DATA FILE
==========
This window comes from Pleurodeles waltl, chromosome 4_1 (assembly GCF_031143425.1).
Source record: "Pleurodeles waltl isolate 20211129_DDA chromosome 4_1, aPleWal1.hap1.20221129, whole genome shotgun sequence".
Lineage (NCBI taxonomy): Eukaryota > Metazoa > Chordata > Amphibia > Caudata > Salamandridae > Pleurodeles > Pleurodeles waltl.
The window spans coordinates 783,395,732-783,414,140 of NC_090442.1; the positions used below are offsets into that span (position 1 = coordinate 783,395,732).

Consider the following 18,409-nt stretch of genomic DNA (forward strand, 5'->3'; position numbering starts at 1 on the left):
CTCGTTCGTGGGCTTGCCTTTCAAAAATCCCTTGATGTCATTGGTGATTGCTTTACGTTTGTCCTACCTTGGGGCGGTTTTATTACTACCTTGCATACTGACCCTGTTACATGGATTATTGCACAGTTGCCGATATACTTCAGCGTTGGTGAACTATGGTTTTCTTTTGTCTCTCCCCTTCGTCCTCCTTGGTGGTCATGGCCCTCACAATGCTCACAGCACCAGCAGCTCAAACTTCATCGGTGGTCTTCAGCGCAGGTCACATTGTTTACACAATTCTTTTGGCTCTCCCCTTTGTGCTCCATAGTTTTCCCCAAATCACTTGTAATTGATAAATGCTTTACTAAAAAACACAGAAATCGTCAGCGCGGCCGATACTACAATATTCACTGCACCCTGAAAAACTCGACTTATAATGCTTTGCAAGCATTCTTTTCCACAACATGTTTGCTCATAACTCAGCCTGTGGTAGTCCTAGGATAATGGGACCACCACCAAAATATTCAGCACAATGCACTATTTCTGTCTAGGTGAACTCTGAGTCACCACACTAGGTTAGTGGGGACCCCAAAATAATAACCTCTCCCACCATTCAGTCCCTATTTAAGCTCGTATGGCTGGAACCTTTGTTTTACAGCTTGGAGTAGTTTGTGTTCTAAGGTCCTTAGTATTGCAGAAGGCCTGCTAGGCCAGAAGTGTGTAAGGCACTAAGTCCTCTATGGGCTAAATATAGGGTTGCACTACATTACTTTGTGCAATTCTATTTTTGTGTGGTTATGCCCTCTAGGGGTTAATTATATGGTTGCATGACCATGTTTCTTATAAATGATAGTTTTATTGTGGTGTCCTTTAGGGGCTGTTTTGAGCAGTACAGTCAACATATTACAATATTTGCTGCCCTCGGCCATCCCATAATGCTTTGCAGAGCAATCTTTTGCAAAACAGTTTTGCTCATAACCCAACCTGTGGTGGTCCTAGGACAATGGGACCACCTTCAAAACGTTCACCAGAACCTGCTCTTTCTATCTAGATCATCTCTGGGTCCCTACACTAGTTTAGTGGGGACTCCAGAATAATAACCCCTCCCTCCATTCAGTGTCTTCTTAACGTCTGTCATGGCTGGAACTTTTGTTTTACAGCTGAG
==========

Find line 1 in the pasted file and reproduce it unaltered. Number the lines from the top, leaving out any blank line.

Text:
This window comes from Pleurodeles waltl, chromosome 4_1 (assembly GCF_031143425.1).